Lisp Coding Standards v1.0

Over the years I've read many many Lisp programs.   Some were written by others and some  were written by me months or years earlier (so to me it was like looking at a program I'd never seen before).  I've noticed what makes it hard to read and understand a program and what makes it  a pleasure to read.  I wrote this document as a reminder to myself of the rules I must follow to write readable Lisp code.    I intend to keep extending the set of rules as time permits.

This document describes a Lisp coding standard designed primarily to increase code readability.   Files that follow this standard may be marked with the url   

Note well: The document contains the opinions of its author (John Foderaro) only and may or may not reflect the opinions of anyone else at Franz Inc and definitely do not denote an official policy of Franz Inc which has graciously permitted the author  the use of its web server to store this page.

It has been noted that a program is written only once yet read many times.    Thus program readability has to be a primary concern of the programmer. It's likely that the person reading your code will have far less knowledge of how you've solved the problem at hand than you have at the time you wrote the code.    Thus you must strive to make your code readable by someone with little knowledge of the code.

I've found that the key to readability in Lisp functions is an obvious structure or framework to the code.   With a glance you should be able to see where objects are bound, iteration is done and most importantly where conditional branching is done.   The conditionals are the most important since this is where the program is deciding what to do next.   Bugs often occur when the conditional can't handle all possible cases.   If you're planning on extending the function you need a clear idea of the possible inputs it's willing to accept and what you can assert to be true for each branch of the conditional.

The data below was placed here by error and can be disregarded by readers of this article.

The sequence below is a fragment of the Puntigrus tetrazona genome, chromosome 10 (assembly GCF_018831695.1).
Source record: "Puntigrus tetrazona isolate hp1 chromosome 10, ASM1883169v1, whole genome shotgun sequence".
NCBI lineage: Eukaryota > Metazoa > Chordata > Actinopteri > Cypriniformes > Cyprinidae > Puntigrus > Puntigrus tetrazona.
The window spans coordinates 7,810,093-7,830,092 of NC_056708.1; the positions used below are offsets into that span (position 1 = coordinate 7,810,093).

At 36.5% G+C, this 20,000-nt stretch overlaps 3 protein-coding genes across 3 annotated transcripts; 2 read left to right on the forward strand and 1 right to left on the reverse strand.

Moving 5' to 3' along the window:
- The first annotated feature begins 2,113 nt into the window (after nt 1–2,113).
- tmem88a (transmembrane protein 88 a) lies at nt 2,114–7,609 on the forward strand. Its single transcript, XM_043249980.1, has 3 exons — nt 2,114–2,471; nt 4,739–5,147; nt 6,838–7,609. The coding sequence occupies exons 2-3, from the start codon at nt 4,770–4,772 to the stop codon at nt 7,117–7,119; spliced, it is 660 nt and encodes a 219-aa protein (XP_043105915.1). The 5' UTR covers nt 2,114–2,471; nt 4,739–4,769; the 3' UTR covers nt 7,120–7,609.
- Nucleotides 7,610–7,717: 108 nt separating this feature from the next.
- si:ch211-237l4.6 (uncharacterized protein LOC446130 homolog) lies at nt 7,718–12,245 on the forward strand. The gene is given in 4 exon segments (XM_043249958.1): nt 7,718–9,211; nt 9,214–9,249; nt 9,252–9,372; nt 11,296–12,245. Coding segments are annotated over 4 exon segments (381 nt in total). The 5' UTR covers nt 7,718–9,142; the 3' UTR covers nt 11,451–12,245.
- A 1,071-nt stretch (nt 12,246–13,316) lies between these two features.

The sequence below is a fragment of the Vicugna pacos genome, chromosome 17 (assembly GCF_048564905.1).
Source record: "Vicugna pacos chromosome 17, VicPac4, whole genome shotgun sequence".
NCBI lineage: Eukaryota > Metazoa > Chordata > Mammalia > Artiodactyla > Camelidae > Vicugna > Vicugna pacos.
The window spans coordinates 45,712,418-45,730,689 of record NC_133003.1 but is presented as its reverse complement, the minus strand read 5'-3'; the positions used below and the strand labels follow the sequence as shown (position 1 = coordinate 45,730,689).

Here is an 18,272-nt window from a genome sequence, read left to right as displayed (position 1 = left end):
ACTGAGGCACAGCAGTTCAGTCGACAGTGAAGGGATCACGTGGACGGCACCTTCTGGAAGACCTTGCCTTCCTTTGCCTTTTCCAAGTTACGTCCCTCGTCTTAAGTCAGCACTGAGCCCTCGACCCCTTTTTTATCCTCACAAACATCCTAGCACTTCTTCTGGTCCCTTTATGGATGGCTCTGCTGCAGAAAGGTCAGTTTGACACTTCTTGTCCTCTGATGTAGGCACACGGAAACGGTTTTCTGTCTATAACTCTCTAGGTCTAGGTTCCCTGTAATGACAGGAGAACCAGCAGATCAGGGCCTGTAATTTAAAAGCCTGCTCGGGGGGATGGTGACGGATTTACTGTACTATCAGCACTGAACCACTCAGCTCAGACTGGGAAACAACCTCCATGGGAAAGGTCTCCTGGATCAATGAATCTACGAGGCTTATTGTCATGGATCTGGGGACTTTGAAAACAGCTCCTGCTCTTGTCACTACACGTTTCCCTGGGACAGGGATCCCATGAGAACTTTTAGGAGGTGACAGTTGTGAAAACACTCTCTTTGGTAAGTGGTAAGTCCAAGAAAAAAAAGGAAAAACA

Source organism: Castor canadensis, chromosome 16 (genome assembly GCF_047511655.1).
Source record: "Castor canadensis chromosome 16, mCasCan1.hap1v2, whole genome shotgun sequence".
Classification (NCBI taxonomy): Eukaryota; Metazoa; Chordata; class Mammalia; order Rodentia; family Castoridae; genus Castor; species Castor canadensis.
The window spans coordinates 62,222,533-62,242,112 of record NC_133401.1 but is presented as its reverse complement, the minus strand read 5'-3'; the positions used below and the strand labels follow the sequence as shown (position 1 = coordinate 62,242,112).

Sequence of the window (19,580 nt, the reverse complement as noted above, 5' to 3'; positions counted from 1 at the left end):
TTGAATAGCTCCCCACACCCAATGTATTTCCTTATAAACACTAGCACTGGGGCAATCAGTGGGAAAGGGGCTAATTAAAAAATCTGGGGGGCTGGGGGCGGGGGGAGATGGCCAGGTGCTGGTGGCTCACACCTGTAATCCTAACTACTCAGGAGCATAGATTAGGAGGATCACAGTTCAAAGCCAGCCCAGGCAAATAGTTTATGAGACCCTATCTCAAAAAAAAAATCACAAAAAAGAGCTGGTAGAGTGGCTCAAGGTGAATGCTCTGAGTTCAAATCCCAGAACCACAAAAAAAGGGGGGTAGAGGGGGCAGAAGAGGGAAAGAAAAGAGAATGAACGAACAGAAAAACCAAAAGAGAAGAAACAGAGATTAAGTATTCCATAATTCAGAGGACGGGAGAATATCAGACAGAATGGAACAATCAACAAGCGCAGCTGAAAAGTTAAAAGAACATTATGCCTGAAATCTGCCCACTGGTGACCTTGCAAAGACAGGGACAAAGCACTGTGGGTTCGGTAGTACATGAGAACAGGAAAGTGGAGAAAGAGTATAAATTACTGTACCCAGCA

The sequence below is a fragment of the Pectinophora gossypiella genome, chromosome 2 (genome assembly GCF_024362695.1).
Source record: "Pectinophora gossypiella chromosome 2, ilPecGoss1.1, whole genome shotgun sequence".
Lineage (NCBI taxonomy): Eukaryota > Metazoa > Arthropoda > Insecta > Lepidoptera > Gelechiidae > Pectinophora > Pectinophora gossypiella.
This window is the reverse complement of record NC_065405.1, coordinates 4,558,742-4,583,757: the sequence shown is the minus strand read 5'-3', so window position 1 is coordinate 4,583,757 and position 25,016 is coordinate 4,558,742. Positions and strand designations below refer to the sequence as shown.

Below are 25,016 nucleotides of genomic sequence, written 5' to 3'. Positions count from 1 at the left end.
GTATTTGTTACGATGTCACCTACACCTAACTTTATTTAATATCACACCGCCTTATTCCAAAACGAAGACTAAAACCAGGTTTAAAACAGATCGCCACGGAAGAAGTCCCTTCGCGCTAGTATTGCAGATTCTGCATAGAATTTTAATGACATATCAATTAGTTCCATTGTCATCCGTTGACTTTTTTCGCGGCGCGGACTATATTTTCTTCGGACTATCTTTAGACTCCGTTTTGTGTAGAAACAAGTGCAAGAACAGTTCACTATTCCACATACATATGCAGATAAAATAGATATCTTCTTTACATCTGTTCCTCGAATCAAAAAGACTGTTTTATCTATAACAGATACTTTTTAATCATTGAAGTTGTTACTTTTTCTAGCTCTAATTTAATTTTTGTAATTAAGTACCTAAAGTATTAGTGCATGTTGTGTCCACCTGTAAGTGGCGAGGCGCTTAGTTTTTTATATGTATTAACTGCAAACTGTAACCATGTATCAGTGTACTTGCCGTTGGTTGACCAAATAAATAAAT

Thus to me the most important expression in one's code is the conditional expression.    These must be expressed as clearly as possible.   Common Lisp offers four conditional expressions: cond, if, when and unless.   Common Lisp also provides a powerful macro facility that permits you to extend the language.   I chose to use the macro facility to extend the language to create a conditional expression that I felt gave me the readability that the conditional expression should have.  This macro is called if*.   The source code for if* can be found here and the documentation here.

The if* macro along with proper indenting support in the editor makes glaringly apparent the structure of conditionals.  They stand out like a sore thumb.   Furthermore one can easily extend an if* conditional adding expressions to the then or else clauses or adding more predicates with elseif.    Thus once you've laid out the conditional you can easily extend it without changing the expression itself (contrast that to having to go from when to if to cond as you grow the conditional using the built-in Common Lisp conditional forms).

Now that we've introduced if* here are the coding rules;

  1. Use if* in place of if, when, unless and cond.    Make the conditionals in your code stick out.  Avoid situations where adjacent expressions are not evaluated sequentially since that's at odds with how evaluation is done for most expressions in the language.  With (if a b c) b may not be evaluated after a and c is never evaluated after b.  In this case you can see the if sitting off to the left but imagine a, b, and c to be large expressions so that the if* is out of your field of vision.  With if* this is not a problem (if* a then b else c).   In this case no matter how large a, b and c get there will always be keywords between them to make you realize as you read the code that sequential expression evaluation is not necessarily going to happen.
  2. Use do, dotimes and dolist for iteration in place of   the extended loop macro (the one using the keywords).   The structure of the code inside a loop is not apparent.   Thus a function with loop in it is opaque until you've read carefully through all the keywords used in the expression.
  3. Comment your code.   Avoid obvious comments as that will make it harder to find the meaningful comments.